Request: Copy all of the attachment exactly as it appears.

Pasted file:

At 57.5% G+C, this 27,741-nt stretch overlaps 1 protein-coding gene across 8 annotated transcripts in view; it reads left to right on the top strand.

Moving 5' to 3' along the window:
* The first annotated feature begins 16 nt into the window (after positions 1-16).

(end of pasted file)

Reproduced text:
At 57.5% G+C, this 27,741-nt stretch overlaps 1 protein-coding gene across 8 annotated transcripts in view; it reads left to right on the top strand.

Moving 5' to 3' along the window:
* The first annotated feature begins 16 nt into the window (after positions 1-16).